Cavagrande del Cassibile Reserve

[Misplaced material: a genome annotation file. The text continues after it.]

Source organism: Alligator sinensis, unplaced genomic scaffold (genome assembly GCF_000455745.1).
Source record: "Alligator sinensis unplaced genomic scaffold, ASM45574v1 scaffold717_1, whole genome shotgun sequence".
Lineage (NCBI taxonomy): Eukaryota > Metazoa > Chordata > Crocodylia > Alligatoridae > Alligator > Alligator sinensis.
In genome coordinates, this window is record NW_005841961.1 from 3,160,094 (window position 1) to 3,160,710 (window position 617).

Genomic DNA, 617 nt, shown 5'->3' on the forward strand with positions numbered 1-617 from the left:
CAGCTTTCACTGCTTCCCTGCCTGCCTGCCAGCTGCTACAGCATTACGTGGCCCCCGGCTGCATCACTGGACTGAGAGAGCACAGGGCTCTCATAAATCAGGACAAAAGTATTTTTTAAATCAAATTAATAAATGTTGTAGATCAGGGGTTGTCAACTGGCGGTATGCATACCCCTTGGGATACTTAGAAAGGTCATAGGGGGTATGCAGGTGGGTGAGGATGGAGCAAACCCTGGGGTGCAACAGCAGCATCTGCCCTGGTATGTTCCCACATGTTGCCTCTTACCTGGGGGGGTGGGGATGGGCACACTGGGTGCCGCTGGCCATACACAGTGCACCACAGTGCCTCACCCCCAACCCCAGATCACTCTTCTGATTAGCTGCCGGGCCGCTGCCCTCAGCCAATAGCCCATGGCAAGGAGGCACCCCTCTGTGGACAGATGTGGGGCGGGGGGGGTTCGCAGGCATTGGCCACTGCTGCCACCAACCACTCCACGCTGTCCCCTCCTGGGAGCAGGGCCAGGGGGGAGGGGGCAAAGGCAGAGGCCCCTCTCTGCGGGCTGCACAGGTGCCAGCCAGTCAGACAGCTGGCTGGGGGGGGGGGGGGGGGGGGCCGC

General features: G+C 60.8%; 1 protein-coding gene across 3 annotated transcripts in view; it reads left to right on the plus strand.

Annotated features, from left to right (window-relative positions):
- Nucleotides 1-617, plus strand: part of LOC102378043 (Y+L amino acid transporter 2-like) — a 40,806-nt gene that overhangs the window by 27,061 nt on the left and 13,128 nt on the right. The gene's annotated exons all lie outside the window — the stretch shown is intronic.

Cavagrande del Cassibile, Sicily's CanyonsThe Cavagrande del Cassibile Nature Reserve is of geographical, anthropological, archeological, hydrological and speleological importance. The Reserve covers an area of 2,700 hectares in the region of Avola, Siracusa and Noto. The river Cassibile, or Kacyparis as it was called in ancient Greek, runs through the reserve and over the millennia the river has created a series of deep canyons stretching for more than 10 kilometres. Defended by the unassaibale sheer walls of the canyon and with access to water, the Siculi people first inhabited this place and created two stone villages here: one to the north which can be seen from the observation point and one to the south, almost opposite. The first settlement dates back to the 10th and 11th Centuries B.C. and features hundreds of tombs carved out of the rock face, one next to the other, on six different parallel levels. In the bottom of the valley the river has created a complex system of small cascades and uruvi filled with cool, crystal-clear water. The best examples are accessible from the Avola Antica vantage point. It takes about 30 minutes to reach the floor of the valley and you can either return via the same path or via a stairway located near to the dam. The same path also leads to the stone settlement of Dieri. To experience more of this beautiful location, you can continue for several kilometres towards the source of the river following the path along the middle level (which you cross around half way through the descent) to the area of Prisa where there is a lake that contains water used for hydro-electric power generation. Along the way you will come across numerous wild and unspoilt areas and experience the fragrance of aromatic plants such as sage, thyme, rue, cat mint and origano as well as other wild flora such as brambles, ivy and oak which can create some difficulties for inexperienced hikers. The southern stone settlement can also be accessed via this path as can the the river itself via unmarked paths, however, these paths are steep and a great deal of care and attention should be taken if you decide to follow them.